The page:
Counter-pressure

MY Biggest Birth Regret

Like for many couples, it gets expensive planning for a baby, especially a first. I knew I wanted a home birth. Unfortunately, in Louisiana, if you want a home birth, you are most likely going to pay out-of-pocket. There are necessities, such as birth supplies, midwife, childbirth education, and baby supplies that add up fast. So, when considering a Doula, I cringed when I thought about paying for something else out-of-pocket! We debated this option for many months. However, to reserve a bit of our money for life after the baby came, we decided not to have a Doula.
Well, one of the first things my husband said after my long 21 hour labor was, “We are not doing this again without a Doula!”  I couldn’t disagree! Not hiring a Doula is our number one regret. Here are some reasons why:
You don’t know what your labor will be like. Every pregnancy, labor, birth, and child is different. I took Birth Boot Camp childbirth education classes, and I do feel like I was well prepared, as much as I could be as or a first-time mom. The information I learned stayed with me, so much so that many times during labor, my childbirth educator’s voice was in my head. However, it can be overwhelming to remember everything you should be doing while in the labor zone. I just needed someone at the birth reminding me to do what I already knew.
I needed to move more. I wanted the romantic water birth that I had pictured in my head. Since, my contractions intensified quickly, I thought I was progressing faster than I was through labor. I got into the birth pool way too early, and really did not want to go anywhere else. I needed someone pushing me to move more. She may have said, “Hey, this position isn’t working for you, let’s change it up.”
My husband needed a break. I had intense back labor most of my labor, and my husband provided counter-pressure for almost 21 hours. That left him with little time for rest, food, or bathroom breaks. Our midwife and her assistant did offer to relieve him at times, but he was the only one that knew how to give the pressure that I needed, so I wouldn’t let him go far. Doulas have experience with how and when to offer comfort measures, and she might have been able to provide me comfort and my husband a break.
I needed a cheerleader. My husband was behind me most of my labor providing counter-pressure. My midwife and her assistant were assessing, taking vital signs, listening to heart tones, charting, and conserving their energy for the main event. I did not have someone just “holding space”, providing calm encouragement.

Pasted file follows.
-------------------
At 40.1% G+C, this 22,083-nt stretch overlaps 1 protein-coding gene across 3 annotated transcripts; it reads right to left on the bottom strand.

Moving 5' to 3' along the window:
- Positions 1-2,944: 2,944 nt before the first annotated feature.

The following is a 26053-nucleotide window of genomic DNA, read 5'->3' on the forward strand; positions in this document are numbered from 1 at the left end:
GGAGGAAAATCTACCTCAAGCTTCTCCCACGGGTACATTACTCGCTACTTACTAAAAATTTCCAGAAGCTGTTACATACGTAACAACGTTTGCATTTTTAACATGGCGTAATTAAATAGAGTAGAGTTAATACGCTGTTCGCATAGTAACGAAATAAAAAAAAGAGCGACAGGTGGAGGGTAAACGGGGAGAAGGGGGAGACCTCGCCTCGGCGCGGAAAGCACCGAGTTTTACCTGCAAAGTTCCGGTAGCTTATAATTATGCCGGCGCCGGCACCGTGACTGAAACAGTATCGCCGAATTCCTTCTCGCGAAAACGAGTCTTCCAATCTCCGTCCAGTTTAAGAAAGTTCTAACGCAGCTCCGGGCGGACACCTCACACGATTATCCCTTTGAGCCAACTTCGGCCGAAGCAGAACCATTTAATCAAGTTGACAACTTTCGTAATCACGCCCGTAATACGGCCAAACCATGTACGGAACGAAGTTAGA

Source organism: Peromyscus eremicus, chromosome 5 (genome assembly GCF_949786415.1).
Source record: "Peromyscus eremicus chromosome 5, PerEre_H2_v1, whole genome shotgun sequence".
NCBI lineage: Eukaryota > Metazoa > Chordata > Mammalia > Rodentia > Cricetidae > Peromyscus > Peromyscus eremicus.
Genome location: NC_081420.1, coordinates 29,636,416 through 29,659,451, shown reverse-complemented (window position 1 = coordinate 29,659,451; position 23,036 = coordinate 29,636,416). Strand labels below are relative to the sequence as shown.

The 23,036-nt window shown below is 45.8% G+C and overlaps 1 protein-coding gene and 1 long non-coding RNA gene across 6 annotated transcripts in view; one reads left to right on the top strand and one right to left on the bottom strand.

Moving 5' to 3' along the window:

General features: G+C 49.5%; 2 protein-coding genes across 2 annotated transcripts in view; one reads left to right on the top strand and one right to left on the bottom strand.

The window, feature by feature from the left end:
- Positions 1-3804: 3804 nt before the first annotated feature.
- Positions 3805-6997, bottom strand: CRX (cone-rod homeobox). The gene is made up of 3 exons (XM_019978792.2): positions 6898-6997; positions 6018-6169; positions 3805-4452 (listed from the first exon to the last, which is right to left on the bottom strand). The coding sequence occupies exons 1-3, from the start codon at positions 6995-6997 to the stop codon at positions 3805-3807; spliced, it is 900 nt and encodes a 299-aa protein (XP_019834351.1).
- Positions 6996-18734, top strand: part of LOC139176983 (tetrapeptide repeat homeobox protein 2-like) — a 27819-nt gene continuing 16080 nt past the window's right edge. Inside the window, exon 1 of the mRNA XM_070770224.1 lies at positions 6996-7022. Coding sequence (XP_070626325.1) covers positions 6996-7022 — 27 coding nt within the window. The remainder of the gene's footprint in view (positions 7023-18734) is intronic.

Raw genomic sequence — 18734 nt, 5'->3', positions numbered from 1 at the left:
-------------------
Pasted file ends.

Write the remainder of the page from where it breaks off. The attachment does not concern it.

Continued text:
I had trouble breastfeeding. My nipples decided to flatten after birth, and I had no clue what a proper latch looked like, despite watching videos and reading books about breastfeeding. So, my midwife gave me a nipple shield, which helped with milk transfer, but not with pain and nipple damage. Around postpartum day 10, I finally saw a lactation consultant, and things immediately started turning around. By 2 months, my son completely weaned himself off the nipple shield. As a Birth Boot Camp DOULA, I now have extra training in breastfeeding. I am also active in La Leche League and have a resource list with lactation consultants. I wish I had a Doula that could have provided this support.
I didn’t have anyone to listen to my birth story. It took me almost 14 months to finally write my birth story. I thought about doing it many times before, but I still hadn’t processed it, so I continued to put it off. If I had a Doula, during my postpartum visit I would have been able to talk about my birth story from beginning to end. My husband, too! He carried around guilt for months thinking he was the cause of my tear. For his perspective, check out my husband’s birth story.
I feel like a hypocrite. I totally understand hesitating to hire a Doula; I’ve been there, done that. I did not hire a Doula for my birth. However, I wish I had. My wish for every woman and couple is to have an amazing birth, and I truly believe a Doula can help you prepare for one. Through my own studying to become a Doula and Childbirth Educator, I realized the importance of this extra support person. A doula does not have the emotional investment, like your partner, or the medical responsibility, like your care provider. They can truly be there to support you, without any other agenda or responsibility to distract them.
I did, finally, write my birth story, and I often wonder how different it might have been with a Doula. However, I am not one to dwell on the past. Lesson learned. Next time, we will have a Doula.
I support families through pregnancy, birth, and parenthood. To check out my classes and services visit MY – Birth & Baby Website!
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